March 31, 2019
Roger Federer played like a man who may not have given up on catching Jimmy Connors after all.
Those 109 Connors titles appeared too many at the start of the year. Maybe they still are.
But for Federer, it seems, nothing is impossible. The great man has us wondering once more.
‘I’m so happy right now,’ Federer said simply.
Not all of March was like that.
Federer didn’t like being beaten in three sets by Dominic Thiem at Indian Wells.
To have had a 101st title – and a big one at that – within his grasp in the desert, and then to let it slip was exasperating for him.
And although he took it on the chin, having admitted to some frustration, he felt that defeat keenly. And he used it superbly in Miami.
The world’s favourite player summoned a ruthlessness rarely seen, even in the annals of Federer’s clinical finishing. The Miami final was done in just over an hour.
Isner, remember, has one of the greatest serves in the game.
So to take the first set 6-1 in less than 25 minutes required something truly special.
With the youthful agility and lightning reactions that have been a trademark of Federer’s Miami campaign this year, the 37-year-old dismantled that vaunted Isner serves with a beautiful cruelty.
It began when Roger opted to face the giant’s big guns in the very first game.
Two break points passed him by, then the Swiss turned the screw again with a pass and Isner crumbled.
‘It was a dream start,’ Federer admitted.’Maybe I broke too many times in the first set. I felt like I used too many jokers.’
Sure, the younger man had his problems, including that early double fault. But Roger applied so much pressure that he left the American with nowhere to go.
And when a player’s game is so serve-dependent, it is hard to find a plan B.
Digging deep to harness some poise and deliver the more usual accuracy, Isner worked hard to turn the tide in the second.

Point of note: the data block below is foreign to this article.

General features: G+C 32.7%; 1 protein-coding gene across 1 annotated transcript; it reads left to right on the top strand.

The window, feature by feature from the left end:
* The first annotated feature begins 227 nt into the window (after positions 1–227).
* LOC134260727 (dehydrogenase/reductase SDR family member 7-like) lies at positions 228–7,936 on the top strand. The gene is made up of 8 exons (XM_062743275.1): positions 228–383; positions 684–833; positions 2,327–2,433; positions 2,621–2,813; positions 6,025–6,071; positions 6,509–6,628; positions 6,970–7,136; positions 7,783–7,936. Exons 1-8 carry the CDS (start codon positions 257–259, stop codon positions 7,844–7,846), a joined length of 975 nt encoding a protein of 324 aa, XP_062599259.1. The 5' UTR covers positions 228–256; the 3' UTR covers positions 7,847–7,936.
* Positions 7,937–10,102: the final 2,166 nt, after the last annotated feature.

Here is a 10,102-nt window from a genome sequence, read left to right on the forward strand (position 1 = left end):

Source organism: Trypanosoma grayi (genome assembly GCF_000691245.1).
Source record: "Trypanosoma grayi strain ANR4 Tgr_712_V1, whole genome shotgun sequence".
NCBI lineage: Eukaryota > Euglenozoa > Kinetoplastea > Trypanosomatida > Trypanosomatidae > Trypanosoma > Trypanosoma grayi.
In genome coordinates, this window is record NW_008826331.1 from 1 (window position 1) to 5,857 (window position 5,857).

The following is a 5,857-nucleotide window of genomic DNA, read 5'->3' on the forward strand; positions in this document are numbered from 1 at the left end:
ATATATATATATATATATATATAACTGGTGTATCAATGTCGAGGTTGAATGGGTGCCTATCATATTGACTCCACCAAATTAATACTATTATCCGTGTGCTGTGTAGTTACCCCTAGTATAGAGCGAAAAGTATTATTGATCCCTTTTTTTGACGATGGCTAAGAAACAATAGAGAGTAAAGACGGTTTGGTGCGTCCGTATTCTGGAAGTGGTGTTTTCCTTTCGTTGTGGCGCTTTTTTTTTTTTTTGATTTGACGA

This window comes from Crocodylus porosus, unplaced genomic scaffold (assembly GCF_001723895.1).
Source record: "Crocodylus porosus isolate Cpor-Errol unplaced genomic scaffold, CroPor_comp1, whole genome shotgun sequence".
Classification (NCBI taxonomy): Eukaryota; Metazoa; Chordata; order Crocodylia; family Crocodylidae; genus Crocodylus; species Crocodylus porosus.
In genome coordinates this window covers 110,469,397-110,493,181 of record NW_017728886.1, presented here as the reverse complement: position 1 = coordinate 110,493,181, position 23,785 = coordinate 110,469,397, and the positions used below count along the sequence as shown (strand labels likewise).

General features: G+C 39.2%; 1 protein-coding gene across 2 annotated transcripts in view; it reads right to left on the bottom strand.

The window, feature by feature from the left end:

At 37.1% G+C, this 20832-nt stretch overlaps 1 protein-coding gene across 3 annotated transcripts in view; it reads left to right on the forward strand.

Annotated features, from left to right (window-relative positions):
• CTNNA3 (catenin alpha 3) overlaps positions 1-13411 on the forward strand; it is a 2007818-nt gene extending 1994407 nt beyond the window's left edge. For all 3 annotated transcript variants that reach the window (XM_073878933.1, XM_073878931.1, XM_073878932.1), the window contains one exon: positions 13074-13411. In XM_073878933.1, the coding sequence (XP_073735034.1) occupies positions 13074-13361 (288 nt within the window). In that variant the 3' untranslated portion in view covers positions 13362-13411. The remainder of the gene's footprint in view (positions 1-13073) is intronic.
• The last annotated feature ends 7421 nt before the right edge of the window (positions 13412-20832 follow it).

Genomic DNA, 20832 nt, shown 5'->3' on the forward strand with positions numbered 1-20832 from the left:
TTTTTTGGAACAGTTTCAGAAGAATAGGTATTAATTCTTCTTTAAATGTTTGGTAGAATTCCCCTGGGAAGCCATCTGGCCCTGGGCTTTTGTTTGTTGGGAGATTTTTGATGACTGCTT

When Federer had a glimmer of hope to break once more, Isner’s serve twice worked a treat and soon the set was nicely balanced at 3-3.
Was the comeback on? Perhaps. But Isner slipped behind again, looking troubled, even apologising to Federer for needing treatment on his left foot.
Maybe it was Roger who should have apologised for firing all those huge shots at the big man’s feet, to prompt so many desperate twists and turns.
Was it wear and tear after a long, hard tournament, or the physical and mental stress of facing the sport’s master in the showpiece?
Whatever the reason, Isner, no spring chicken himself at 33, was fighting for survival. He is said to have voiced fears of a stress fracture of the foot.
Federer already suspected that the ferocity of the battle, combined with the intensity of the tournament itself, had inflicted significant damage on his opponent.
He revealed later: ‘I knew something was not right, the way he was moving not well. But I couldn’t let that affect my game. Of course, I hope for John it’s nothing serious.’
Ever the likeable sportsman, Isner insisted on seeing the match out to give Federer his deserved moment of triumph.
Pretty soon it was over, 6-1, 6-4. Mentally and physically, the older man had faired better. Two titles already in 2019.
A 28th Masters title in his 50th Masters final.
The most intriguing statistic now is this: 109 plays 101…and counting. Why would Federer think of retirement? That Jimmy Connors record isn’t safe yet.
Meanwhile, Ashleigh Barty, the woman we tipped as an outsider for Australian Open glory, showed all her quality and fighting prowess in Miami.
She overcame a 1-3 defeat in the opening set to run down Karolina Pliskova and take her biggest title yet 7-6 (7-1), 6-3.
The jaded Czech never recovered fully from that one-sided tie-break and being broken early in the second.
Barty, the 2011 Wimbledon junior champion, only came back to tennis from cricket in 2016. She will be delighted with her fourth tournament success.
Barty is still only 22 and her confidence will now match her extraordinary fighting spirit.
Incredibly, however, the first 14 titles of 2019 have all been won by different women.
The WTA tour is so unpredictable. In men’s tennis, on the other hand, you can be more confident of one thing.
Wherever titles are to be won, Roger Federer will be there or thereabouts.
And he will be 38 in August. Wonderful, isn’t it?